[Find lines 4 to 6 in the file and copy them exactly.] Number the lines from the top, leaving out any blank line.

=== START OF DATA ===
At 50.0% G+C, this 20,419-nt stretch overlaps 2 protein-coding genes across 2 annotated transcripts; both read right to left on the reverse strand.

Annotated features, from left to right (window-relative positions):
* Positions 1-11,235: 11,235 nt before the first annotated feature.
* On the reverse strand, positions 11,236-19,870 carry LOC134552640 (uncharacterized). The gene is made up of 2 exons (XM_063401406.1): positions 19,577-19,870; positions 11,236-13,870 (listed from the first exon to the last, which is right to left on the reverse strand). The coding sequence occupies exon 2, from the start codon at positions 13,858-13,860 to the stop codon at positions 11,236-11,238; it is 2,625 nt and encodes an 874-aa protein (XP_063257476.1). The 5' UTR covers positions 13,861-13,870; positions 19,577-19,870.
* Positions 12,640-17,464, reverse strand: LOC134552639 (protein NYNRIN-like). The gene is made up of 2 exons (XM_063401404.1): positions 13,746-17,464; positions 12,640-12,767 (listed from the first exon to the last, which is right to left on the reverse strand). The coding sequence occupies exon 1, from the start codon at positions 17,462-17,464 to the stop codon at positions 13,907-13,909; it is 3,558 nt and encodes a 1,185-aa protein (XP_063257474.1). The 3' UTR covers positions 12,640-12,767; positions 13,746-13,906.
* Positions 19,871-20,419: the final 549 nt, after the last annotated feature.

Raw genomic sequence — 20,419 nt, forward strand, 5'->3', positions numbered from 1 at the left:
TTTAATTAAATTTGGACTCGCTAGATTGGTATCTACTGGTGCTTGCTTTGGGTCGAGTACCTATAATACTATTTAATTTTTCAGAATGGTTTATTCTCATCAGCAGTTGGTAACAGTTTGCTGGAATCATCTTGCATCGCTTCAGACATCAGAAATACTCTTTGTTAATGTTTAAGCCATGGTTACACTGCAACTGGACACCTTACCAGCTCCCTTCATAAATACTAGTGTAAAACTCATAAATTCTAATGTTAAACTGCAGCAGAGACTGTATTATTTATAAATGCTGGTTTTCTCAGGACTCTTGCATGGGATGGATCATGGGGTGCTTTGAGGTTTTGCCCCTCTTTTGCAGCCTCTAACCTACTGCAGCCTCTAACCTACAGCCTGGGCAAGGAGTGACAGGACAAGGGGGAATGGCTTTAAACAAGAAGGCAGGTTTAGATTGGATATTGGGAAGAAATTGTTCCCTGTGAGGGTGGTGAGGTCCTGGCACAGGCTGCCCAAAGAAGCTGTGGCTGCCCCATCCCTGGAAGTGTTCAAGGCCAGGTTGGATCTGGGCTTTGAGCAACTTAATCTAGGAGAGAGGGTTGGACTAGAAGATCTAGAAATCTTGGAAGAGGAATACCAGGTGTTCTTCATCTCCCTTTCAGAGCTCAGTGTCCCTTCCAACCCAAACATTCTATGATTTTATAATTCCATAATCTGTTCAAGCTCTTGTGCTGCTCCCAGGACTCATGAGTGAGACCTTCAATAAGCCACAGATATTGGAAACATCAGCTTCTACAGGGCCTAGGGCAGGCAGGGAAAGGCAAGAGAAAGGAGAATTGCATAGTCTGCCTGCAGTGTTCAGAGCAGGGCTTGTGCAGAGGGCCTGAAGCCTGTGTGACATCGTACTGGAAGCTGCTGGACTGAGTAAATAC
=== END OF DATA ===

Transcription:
* On the reverse strand, positions 11,236-19,870 carry LOC134552640 (uncharacterized). The gene is made up of 2 exons (XM_063401406.1): positions 19,577-19,870; positions 11,236-13,870 (listed from the first exon to the last, which is right to left on the reverse strand). The coding sequence occupies exon 2, from the start codon at positions 13,858-13,860 to the stop codon at positions 11,236-11,238; it is 2,625 nt and encodes an 874-aa protein (XP_063257476.1). The 5' UTR covers positions 13,861-13,870; positions 19,577-19,870.
* Positions 12,640-17,464, reverse strand: LOC134552639 (protein NYNRIN-like). The gene is made up of 2 exons (XM_063401404.1): positions 13,746-17,464; positions 12,640-12,767 (listed from the first exon to the last, which is right to left on the reverse strand). The coding sequence occupies exon 1, from the start codon at positions 17,462-17,464 to the stop codon at positions 13,907-13,909; it is 3,558 nt and encodes a 1,185-aa protein (XP_063257474.1). The 3' UTR covers positions 12,640-12,767; positions 13,746-13,906.
* Positions 19,871-20,419: the final 549 nt, after the last annotated feature.